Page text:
Are Democrats Closing the Gap With Republicans in Texas? It's Not Impossible.

The Democratic Party is no longer on life support in Texas. On Tuesday, it got up off its back.The midterm elections, which produced a surge in voting and a surplus of candidates for Democrats across the state, is solid evidence of a party poised to put up a fight in the next general election.Here's the problem: The wave of liberal and progressive enthusiasm that's washing across urban and suburban communities is unlikely to be big enough to turn Texas blue in November. Case in point: While the Democratic vote doubled to roughly a million from the midterm elections in 2014, the Republican vote rose, too -- and the GOP hauled in about half a million more votes than its rival.Worse still, with so many Democratic primaries headed for runoffs on May 22, that means many of the party's hopefuls -- including the gubernatorial candidates -- will spend the next 11 weeks battling each other rather than taking a dead aim at their GOP targets. In some races where Republican candidates, especially incumbent Gov. Greg Abbott, hold distinctive fundraising advantages, the lingering intraparty jockeying could prove costly if resources are spread too thin.But the bigger question is this: Does the Democratic Party have the star power it needs at the top of the ticket to keep the momentum rolling and give down-ballot candidates the extra boost they will need? "It's going to take work and time and effort to turn it around, but the pendulum has started to swing in the other direction," said former investigative journalist Brett Shipp, a Democratic candidate who finished just out of the runoff in the race to upset Pete Sessions, R-Dallas, in the 32nd Congressional District.  Continue reading...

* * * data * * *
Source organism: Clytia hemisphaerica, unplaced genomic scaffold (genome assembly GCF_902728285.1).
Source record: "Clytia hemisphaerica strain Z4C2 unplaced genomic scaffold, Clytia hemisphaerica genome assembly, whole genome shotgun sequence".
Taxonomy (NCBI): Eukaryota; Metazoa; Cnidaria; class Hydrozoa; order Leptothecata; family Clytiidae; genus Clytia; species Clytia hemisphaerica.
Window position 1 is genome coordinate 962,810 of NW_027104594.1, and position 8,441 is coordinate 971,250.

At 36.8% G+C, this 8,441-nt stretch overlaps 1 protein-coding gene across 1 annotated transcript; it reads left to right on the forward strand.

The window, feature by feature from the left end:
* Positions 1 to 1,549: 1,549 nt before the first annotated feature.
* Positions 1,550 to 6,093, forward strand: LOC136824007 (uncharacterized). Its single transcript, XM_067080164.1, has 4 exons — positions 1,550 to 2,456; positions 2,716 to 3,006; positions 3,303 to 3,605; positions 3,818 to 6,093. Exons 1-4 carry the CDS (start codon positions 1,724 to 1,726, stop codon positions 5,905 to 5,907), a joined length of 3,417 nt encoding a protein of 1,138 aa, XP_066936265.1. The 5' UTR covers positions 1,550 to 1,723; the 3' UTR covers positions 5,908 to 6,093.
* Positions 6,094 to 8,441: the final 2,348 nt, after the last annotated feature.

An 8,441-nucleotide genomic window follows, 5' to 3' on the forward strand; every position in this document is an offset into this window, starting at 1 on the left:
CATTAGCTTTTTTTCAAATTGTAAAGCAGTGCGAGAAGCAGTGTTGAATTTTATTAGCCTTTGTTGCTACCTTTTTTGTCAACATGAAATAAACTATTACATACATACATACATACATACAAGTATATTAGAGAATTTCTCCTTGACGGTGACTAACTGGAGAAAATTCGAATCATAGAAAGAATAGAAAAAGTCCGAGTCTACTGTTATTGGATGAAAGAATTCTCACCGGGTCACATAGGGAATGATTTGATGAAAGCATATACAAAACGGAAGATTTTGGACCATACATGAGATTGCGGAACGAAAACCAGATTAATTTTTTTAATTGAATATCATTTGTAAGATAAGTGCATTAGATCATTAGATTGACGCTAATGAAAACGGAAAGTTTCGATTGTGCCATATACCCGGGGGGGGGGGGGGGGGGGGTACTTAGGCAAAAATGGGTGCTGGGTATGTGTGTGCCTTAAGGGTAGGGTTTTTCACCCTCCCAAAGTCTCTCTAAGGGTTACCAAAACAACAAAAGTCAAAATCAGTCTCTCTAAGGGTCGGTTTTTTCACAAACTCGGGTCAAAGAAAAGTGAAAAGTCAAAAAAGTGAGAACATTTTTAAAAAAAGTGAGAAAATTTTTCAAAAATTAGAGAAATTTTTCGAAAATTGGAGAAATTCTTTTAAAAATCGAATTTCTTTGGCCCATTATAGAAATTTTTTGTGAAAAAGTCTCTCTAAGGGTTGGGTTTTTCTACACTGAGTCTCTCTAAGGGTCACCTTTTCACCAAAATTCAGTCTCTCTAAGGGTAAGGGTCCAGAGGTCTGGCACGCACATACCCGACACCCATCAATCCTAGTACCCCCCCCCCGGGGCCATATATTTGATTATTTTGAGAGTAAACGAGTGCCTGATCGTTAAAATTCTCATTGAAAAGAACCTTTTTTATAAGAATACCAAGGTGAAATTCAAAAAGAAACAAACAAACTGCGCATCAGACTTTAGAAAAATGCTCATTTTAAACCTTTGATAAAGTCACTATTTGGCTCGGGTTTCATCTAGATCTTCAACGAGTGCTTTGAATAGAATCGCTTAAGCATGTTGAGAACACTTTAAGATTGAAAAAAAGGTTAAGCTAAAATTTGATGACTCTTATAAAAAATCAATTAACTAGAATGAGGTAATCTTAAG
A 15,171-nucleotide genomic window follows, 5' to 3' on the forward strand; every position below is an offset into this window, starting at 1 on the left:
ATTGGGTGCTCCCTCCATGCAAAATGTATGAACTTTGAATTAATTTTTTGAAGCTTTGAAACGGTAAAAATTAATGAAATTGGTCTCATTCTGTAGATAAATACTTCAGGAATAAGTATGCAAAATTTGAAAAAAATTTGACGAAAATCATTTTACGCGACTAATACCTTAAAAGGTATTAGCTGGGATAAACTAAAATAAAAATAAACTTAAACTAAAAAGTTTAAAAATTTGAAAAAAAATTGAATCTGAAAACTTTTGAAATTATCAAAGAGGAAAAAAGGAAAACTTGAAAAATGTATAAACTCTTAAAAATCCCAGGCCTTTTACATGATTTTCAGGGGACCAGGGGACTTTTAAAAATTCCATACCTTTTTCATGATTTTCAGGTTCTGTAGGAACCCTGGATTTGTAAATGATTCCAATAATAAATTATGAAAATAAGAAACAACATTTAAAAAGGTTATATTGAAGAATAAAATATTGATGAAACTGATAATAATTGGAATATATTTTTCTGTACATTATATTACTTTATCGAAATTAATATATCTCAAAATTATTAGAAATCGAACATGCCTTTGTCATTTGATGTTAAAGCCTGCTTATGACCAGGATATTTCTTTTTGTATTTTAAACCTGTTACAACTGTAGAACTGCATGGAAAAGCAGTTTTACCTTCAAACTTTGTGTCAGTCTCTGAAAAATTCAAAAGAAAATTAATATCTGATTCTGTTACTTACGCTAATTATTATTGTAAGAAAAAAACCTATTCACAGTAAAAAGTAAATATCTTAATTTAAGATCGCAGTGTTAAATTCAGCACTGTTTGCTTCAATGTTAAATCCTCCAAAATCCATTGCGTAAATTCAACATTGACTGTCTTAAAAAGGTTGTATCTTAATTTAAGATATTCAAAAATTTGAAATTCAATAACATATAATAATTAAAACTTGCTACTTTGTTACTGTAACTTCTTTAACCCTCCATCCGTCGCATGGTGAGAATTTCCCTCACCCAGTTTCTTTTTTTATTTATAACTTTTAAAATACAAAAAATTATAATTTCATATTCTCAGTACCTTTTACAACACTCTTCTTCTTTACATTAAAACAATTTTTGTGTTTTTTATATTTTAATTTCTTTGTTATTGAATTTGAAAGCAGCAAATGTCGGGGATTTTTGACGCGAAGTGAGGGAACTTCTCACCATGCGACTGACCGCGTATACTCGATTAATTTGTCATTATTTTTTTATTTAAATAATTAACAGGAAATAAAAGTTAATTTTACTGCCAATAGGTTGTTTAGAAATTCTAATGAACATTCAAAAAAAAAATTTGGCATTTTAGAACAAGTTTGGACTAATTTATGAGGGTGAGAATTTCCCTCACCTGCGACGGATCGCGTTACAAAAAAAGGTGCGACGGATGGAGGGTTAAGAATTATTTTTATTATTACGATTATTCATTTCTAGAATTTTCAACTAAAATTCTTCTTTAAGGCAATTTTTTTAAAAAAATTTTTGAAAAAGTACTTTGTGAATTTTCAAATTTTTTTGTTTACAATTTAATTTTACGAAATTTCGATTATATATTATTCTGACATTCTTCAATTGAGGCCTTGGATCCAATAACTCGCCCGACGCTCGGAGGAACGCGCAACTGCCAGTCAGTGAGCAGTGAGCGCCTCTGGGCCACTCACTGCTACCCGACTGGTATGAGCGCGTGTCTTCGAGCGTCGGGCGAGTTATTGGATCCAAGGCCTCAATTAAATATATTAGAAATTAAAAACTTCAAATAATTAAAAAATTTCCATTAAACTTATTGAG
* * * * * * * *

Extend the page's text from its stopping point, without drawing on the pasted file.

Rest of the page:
Copyright The Dallas Morning News
Contact Us